Blessed Margaret of Citta-di-Castello, Virgin It must have been about the year 1293 when some women of Citta-di-Castello in Umbria, who had gone one day to pray in their parish church, found within, a destitute blind child of about six or seven, who had been abandoned there by her parents. The kind souls were filled with pity for the little waif, and, poor though they were, they took charge of her-first one family and then another, sheltering and feeding her until she became practically the adopted child of the village. One and all declared that, far from being a burden, little Margaret brought a blessing upon those who befriended her. Some years later, the nuns of a local convent offered her a home. The girl rejoiced at the prospect of living with religious, but her joy was short-lived. The community was lax and worldly; Margaret's fervor was a tacit reproach to them, nor did she bring them the profit they had anticipated. Neglect was succeeded by petty persecution, and then by active calumny. Finally she was driven forth ignominiously to face the world once more.
However, her old friends rallied around her. One couple offered her a settled home, which became her permanent residence. At the age of fifteen, Margaret received the habit of a tertiary from the Dominican fathers, who had lately established themselves in Citta-di-Castello, and thence forth, she lived a life entirely devoted to God. More than ever did God's benediction rest upon her. She cured another tertiary of an affliction of the eyes which had baffled medical skill, and her mantle extinguished a fire which had broken out in her foster parents' house. In her desire to show her gratitude to the people of Citta-di-Castello, she undertook to look after the children while their parents were at work. Her little school prospered wonderfully, for she understood children, being very simple herself. She set them little tasks which she helped them to perform; she instructed them in their duty to God and to man, instilling into them her own great devotion to the sacred Childhood, and she taught them the psalms which, inspite of her blindness, she had learned by heart at the convent. We are told that when at prayer she was frequently raised a foot or more from the ground, remaining thus for a long time. Thus she lived, practically unknown outside her own neighborhood, until the age of thirty-three, when she died amidst the friends who loved her, and was buried by their wish in the parish church, where many remarkable miracles took place. The cult of Blessed Margaret was confirmed in 1609.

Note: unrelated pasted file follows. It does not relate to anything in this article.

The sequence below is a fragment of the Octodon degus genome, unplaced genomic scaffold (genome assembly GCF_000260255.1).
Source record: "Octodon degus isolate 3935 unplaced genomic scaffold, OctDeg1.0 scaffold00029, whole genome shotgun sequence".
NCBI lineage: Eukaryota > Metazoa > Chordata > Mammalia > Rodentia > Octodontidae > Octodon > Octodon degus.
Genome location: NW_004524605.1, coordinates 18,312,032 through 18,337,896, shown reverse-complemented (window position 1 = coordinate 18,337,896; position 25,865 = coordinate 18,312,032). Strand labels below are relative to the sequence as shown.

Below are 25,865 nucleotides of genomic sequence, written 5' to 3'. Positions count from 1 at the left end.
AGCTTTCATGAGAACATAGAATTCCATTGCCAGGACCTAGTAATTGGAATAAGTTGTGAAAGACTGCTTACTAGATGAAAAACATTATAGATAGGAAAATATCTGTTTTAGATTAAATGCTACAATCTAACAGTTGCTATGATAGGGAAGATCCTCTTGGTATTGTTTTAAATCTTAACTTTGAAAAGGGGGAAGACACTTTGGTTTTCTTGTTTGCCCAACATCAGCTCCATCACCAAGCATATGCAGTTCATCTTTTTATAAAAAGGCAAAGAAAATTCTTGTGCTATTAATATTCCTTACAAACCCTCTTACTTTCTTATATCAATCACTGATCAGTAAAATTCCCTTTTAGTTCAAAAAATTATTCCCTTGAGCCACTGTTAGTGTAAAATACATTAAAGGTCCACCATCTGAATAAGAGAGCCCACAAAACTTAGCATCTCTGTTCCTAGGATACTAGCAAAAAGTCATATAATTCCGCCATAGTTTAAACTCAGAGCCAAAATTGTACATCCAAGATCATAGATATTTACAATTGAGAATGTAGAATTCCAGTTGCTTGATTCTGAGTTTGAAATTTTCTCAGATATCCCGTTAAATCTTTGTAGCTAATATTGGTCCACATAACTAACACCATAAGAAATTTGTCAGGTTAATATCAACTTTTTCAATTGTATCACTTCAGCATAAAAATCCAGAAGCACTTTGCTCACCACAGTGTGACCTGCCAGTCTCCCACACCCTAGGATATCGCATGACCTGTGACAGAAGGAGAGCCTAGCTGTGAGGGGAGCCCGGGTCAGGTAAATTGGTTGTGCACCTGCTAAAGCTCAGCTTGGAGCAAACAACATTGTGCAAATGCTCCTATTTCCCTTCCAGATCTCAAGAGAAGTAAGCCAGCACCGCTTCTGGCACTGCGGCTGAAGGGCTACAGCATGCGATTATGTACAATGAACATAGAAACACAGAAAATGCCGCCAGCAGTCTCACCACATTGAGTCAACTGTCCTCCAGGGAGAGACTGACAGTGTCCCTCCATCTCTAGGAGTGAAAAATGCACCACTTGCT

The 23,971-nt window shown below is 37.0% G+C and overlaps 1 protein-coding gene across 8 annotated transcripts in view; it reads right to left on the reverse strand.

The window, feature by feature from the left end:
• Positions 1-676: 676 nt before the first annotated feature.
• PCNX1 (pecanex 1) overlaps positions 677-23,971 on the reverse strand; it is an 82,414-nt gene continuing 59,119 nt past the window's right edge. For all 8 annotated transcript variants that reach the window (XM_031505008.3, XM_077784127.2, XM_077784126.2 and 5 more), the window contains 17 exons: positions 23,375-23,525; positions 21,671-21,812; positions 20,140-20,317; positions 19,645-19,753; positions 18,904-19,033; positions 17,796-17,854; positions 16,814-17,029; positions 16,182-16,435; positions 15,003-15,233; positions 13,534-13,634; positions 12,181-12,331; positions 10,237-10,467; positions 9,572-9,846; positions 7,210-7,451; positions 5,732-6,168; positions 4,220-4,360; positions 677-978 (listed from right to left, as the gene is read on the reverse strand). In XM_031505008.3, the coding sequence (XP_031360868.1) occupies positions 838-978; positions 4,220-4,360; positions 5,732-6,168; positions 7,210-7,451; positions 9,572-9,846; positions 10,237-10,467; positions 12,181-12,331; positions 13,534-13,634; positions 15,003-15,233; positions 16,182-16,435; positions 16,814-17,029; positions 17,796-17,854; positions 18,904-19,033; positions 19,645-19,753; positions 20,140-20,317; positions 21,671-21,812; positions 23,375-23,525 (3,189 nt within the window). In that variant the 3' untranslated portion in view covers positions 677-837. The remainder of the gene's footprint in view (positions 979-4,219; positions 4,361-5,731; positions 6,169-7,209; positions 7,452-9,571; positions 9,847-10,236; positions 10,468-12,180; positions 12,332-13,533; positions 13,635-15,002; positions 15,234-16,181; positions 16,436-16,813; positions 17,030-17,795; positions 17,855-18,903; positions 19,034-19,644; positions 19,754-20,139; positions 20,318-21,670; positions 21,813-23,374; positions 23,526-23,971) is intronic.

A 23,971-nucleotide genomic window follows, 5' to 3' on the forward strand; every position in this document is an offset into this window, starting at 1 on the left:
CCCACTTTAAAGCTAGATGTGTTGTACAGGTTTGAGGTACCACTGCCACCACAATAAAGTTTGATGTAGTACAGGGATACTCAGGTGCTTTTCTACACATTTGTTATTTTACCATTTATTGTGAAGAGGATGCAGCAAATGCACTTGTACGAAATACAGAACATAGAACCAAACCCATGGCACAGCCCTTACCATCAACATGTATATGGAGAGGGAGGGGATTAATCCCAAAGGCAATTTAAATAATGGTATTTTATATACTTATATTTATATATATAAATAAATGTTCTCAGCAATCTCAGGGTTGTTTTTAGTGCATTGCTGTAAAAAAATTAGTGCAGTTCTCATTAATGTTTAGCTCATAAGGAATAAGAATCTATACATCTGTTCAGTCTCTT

Saints Joaquin (sometimes spelled "Joachim," pronounced "wal-keem") and Anne, are the parents of the Virgin Mary. There are no mentions of them in the Bible or Gospels, what we know comes from ... continue readingMore Saint of the Day
Yes, there is a St. Julia and here is her story: St. Julia was born of noble parents in South Africa. When she was still quite young, her city was conquered by barbarians. Julia was captured and sold as a slave to a pagan merchant, but she did not complain or feel ... continue readingMore Female Saints
Saint Michael the Archangel isn't a saint, but rather he is an angel, and the leader of all angels and of the army of God. This is what the title "Archangel" means, that he is above all the others in rank. St. Michael has four main responsibilities or offices, as we ... continue reading
Lazarus is the poor man at the gate of the rich man in Christ's parable related in Luke. (Luke 16:19-31) His name was perpetuated in the Middle Ages by such words as Lazaretto (hospital), Lazarone (a beggar in the street), and the Order of St. Lazarus, which though a ... continue reading
Teresa was the eldest daughter of King Sancho I of Portugal and sister of SS. Mafalda and Sanchia. She married her cousin, King Alfonso IX of Leon. The couple had several children, but when the marriage was declared invalid because of consanguinity, she returned to ... continue reading
By Deacon Keith Fournier
This great defender of the faith insisted on the central claim of Christianity: God can be known and loved-indeed, that is why He came into our midst in the person of His Son; so that through aÂ relationship with Jesus Christ, man could participate in the very ... continue readingMore Christian Saints & Heroes